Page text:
Political Economy in the Evolution of China's Urban–Rural Economic Relations
This book investigates the trajectory and evolutionary mechanisms of China’s urban–rural economic relationships, seeking to explore how a developing socialist country can attain sustainable development and common prosperity.
Grounded in a deep literature review and a practical analysis of real-world conditions in China, the study challenges the dual economy theory of development economics that has prevailed in discussion of Chinese urban–rural economic relationships and puts forward an alternative analytical framework based on political economy. Considering the role political and social factors have played in China’s economic development since 1949, the author divides the evolution of China’s urban–rural economic relationship into two stages. In the first stage the relationship is seen to be a “separated” one, a situation that led to several repercussions; but the reform and opening-up of the late 1970s marked a turning point leading to a second stage featured by “imbalanced integration”. Through empirical research, the book analyses the momentum, economic effects, and problems of this turn, thereby envisaging an upgraded stage marked out by “collaborative integration”, integral to further economic development and a more prosperous society in all respects.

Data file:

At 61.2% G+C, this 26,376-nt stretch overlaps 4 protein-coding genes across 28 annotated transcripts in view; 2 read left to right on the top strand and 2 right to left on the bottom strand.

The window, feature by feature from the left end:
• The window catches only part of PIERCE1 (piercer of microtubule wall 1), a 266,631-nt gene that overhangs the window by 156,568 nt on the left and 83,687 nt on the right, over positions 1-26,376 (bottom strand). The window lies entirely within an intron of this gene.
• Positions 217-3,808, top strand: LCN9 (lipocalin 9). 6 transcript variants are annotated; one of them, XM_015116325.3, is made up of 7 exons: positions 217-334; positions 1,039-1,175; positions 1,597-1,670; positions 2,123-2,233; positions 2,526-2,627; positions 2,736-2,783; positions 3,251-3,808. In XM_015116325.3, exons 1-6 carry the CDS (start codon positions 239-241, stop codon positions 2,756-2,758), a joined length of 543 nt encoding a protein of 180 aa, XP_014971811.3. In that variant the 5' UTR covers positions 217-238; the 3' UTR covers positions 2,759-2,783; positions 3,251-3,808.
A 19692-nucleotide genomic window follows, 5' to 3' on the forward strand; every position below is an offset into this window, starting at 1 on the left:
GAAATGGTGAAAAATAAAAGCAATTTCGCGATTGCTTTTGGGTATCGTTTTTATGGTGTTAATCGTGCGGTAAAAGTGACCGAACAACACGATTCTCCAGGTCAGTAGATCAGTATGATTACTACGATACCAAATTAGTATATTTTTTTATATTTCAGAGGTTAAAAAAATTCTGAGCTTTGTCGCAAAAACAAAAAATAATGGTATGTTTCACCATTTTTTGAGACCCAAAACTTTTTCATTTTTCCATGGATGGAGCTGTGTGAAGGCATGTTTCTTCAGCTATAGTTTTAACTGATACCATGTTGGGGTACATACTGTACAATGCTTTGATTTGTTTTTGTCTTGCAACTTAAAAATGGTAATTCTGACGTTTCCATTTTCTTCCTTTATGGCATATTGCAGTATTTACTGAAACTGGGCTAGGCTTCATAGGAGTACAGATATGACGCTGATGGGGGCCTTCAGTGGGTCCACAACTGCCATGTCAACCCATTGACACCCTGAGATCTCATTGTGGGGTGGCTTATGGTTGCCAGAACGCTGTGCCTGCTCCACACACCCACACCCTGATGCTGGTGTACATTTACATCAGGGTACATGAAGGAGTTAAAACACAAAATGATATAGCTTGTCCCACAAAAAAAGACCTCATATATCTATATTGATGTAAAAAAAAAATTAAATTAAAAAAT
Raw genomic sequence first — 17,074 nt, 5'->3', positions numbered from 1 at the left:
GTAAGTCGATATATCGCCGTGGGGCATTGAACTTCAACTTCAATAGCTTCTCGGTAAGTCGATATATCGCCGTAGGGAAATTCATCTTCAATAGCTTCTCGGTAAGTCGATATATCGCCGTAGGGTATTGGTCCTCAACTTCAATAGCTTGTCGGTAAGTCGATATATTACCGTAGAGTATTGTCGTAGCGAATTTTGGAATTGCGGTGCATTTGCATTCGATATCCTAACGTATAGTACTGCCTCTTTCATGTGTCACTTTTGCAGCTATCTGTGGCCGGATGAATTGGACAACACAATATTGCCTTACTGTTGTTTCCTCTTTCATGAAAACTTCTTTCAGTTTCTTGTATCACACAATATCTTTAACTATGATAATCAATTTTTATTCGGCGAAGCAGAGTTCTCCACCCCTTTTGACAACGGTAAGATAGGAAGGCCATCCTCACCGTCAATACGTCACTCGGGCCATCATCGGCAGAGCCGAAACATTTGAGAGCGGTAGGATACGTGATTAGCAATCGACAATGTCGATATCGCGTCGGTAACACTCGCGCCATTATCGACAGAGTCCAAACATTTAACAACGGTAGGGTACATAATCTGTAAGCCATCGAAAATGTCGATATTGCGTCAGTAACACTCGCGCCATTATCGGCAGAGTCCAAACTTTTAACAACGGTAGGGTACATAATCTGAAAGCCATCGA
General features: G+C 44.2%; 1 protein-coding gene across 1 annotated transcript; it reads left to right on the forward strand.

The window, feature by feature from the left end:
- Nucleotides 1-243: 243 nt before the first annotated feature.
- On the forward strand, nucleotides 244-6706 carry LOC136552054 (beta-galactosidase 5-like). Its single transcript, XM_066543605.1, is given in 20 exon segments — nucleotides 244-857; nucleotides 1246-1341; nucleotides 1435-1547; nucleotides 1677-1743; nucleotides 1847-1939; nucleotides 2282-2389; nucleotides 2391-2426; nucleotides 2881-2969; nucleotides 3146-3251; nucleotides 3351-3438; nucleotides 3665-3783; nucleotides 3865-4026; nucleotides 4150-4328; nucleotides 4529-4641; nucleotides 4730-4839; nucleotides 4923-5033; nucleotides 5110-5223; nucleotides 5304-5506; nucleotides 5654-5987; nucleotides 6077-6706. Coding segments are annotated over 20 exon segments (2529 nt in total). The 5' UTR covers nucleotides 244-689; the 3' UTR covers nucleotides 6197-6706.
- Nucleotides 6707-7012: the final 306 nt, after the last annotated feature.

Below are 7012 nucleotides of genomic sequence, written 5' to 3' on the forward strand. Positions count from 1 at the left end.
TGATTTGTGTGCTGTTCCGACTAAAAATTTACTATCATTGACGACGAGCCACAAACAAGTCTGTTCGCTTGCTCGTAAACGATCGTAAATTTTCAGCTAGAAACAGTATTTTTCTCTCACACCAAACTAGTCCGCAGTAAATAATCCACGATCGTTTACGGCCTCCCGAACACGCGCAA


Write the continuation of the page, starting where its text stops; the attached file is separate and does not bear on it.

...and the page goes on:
The title will appeal to scholars and student studying political economy, urban–rural economic relationships, development economics, and the Chinese economy.